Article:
Based on Google searches on “disruptive trends”, there seems to be no shortages of opinions regarding trends in technology, various industries and at various times. New ones are announced each year by big consultancies, publications, media outlets and others. The environment for projects of all kinds keeps changing, with regards to technologies, markets, economies and especially the organizational context. Some environmental changes and trends seem more disruptive than others, seem to be disrupting the project environment, the application of traditional and proven project management processes, and even the project management field itself. Here are the five trends that were selected to discuss in the August panel. In each case, some questions are posed. Each topic deserves more attention, in my opinion.

Agility – The popularity of Agile project management, which has been growing now for about 15 years, has stimulated a distinct move towards more “agile” management decision-making at all levels. Agile project management brought distinct advantages to software development projects. The idea of achieving incremental benefits/value rather than waiting for the traditional project planning, design and build cycle to play out has appealed to managers in many organizations, not just in software or information technologies. Executives and customers want results faster and faster. Is this a good idea? Does “Agile Project Management” itself need to evolve? Do traditional project change control processes need to change? Are there industry-specific variations, risks and opportunities related to agility that need to be explored and defined? Have you seen these issues emerge? I certainly have.

More…

To read entire paper, click here

 


 

About the Author


David L. Pells

Managing Editor, PMWJ
Managing Director, PMWL

 

 


David L. Pells
is Managing Editor of the PM World Journal (www.pmworldjournal.net) and Managing Director of the PM World Library (www.pmworldlibrary.net). David is an internationally recognized leader in the field of professional project management with more than 35 years of experience on a variety of programs and projects, including engineering, construction, energy, defense, transit, technology and nuclear security, and project sizes ranging from thousands to billions of dollars. He occasionally acts as project management advisor for U.S. national laboratories and international programs, and currently serves as an independent advisor for a major U.S. national nuclear security program.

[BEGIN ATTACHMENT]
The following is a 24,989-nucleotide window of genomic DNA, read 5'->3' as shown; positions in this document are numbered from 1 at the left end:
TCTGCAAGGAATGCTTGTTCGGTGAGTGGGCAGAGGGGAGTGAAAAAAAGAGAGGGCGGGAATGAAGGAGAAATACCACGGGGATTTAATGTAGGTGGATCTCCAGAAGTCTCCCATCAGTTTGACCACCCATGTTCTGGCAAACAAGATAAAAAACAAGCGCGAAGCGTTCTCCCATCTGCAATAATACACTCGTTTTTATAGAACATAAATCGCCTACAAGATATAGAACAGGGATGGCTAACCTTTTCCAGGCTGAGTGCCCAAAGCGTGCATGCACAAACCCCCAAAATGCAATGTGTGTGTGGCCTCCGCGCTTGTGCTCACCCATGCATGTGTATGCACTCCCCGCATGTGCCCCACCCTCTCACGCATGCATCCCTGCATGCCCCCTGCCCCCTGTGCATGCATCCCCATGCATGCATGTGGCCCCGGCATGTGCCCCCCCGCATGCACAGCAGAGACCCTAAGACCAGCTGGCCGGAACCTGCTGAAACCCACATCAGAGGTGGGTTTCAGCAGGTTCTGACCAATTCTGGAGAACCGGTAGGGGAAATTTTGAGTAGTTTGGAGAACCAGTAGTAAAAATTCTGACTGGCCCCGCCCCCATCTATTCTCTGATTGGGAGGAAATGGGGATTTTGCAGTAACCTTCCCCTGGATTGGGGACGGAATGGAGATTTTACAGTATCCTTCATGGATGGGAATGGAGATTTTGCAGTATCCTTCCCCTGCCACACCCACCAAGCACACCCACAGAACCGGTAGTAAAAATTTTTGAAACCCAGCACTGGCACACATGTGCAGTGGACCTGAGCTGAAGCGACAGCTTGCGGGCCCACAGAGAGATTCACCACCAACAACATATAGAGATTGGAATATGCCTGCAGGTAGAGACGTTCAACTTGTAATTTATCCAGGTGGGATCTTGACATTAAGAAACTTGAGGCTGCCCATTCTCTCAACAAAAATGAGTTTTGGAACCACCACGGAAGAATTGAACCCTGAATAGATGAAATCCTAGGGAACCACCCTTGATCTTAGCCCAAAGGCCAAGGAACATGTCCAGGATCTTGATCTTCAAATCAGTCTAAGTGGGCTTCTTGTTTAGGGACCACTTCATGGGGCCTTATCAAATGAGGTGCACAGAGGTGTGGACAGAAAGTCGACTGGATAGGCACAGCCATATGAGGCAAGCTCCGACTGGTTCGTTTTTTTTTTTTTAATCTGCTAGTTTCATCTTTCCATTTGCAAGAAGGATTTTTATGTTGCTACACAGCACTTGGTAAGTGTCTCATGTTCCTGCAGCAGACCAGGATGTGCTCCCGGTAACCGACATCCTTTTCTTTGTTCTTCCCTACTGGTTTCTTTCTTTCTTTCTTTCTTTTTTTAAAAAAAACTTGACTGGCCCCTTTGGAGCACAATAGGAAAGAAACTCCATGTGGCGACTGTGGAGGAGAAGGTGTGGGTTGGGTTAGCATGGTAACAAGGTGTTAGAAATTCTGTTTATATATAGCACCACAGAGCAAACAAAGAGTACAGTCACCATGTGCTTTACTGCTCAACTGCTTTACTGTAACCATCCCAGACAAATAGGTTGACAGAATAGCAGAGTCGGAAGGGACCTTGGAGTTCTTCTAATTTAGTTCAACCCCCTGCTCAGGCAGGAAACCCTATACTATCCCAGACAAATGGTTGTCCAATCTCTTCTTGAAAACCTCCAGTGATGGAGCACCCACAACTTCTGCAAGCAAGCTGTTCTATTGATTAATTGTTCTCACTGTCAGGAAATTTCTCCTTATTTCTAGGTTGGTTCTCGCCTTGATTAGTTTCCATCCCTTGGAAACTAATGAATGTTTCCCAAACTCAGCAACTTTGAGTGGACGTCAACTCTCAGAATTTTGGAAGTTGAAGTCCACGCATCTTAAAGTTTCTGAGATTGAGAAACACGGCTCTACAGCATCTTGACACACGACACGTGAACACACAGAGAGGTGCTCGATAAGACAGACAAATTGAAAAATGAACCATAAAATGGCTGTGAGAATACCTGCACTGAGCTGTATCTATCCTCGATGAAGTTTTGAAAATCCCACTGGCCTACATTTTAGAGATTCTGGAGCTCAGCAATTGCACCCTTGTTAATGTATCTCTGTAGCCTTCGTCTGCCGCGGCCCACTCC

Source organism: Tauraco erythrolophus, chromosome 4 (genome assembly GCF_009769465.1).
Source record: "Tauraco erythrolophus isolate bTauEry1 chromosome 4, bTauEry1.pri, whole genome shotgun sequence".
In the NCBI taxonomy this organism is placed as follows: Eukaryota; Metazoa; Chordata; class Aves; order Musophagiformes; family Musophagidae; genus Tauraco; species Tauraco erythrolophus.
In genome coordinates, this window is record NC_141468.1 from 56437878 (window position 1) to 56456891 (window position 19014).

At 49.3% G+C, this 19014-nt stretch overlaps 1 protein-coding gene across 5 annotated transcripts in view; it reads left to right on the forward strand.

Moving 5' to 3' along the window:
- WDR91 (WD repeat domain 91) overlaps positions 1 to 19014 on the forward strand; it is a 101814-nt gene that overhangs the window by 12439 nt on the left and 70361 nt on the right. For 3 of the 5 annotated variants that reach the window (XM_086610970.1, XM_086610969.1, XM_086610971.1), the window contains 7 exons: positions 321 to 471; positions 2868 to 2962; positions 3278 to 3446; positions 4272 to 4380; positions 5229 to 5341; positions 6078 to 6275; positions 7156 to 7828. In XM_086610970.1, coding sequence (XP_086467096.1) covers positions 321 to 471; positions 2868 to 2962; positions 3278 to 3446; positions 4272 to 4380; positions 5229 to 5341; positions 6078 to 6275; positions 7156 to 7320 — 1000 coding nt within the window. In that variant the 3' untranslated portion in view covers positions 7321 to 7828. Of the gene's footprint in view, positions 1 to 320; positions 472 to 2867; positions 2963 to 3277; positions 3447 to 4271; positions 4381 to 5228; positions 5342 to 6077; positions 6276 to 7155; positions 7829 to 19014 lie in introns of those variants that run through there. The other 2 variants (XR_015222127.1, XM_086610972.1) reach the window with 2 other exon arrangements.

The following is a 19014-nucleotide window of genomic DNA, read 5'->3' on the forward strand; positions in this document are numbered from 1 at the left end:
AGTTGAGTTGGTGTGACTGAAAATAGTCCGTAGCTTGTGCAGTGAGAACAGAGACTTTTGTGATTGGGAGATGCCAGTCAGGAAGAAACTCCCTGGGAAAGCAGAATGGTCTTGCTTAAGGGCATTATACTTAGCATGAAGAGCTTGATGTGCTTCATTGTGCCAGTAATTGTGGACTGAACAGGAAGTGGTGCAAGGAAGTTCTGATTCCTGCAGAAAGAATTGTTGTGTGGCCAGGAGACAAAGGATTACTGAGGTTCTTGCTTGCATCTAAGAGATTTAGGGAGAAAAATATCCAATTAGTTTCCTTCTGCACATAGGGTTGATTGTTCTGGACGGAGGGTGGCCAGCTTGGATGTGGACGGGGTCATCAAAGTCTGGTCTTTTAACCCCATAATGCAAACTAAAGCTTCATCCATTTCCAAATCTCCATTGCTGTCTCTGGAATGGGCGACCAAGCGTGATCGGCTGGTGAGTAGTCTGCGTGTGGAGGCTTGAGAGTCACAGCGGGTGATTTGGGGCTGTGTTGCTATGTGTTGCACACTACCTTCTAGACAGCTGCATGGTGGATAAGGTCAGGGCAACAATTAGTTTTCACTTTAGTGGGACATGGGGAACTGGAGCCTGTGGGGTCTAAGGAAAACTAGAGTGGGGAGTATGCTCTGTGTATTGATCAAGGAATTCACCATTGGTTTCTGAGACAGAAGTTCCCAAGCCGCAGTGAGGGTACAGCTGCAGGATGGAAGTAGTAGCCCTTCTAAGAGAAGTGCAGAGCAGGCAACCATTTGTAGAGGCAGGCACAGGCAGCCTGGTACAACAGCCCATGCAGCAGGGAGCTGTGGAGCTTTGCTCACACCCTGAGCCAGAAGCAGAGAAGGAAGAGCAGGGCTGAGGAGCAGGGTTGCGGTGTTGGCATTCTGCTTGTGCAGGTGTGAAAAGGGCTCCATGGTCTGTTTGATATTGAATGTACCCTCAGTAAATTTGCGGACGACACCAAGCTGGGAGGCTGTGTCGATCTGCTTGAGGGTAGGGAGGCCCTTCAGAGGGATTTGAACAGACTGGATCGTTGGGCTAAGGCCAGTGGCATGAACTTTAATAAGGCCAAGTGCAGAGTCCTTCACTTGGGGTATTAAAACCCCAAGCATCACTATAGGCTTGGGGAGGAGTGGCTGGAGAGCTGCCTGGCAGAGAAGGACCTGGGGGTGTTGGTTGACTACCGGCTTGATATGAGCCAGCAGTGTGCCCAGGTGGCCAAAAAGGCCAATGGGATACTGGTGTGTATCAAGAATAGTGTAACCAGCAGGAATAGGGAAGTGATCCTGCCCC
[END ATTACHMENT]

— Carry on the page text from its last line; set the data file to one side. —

David Pells has been an active professional leader in the United States since the 1980s, serving on the board of directors of the Project Management Institute (PMI®) twice. He was founder and chair of the Global Project Management Forum (1995-2000), an annual meeting of leaders of PM associations from around the world. David was awarded PMI’s Person of the Year award in 1998 and Fellow Award, PMI’s highest honor, in 1999. He is also an Honorary Fellow of the Association for Project Management (APM) in the UK; Project Management Associates (PMA – India); and Russian Project Management Association. Since 2010 he is an honorary member of the Project Management Association of Nepal.

Former managing editor of PM World Today, he is the creator, editor and publisher of the PM World Journal (since 2012). David has a BA in Business Administration from the University of Washington and an MBA from Idaho State University in the USA. He has published widely and spoken at conferences and events worldwide. David lives near Dallas, Texas and can be contacted at editor@pmworldjournal.net

To see other works by David Pells, visit his author showcase in the PM World Library at http://pmworldlibrary.net/authors/david-l-pells/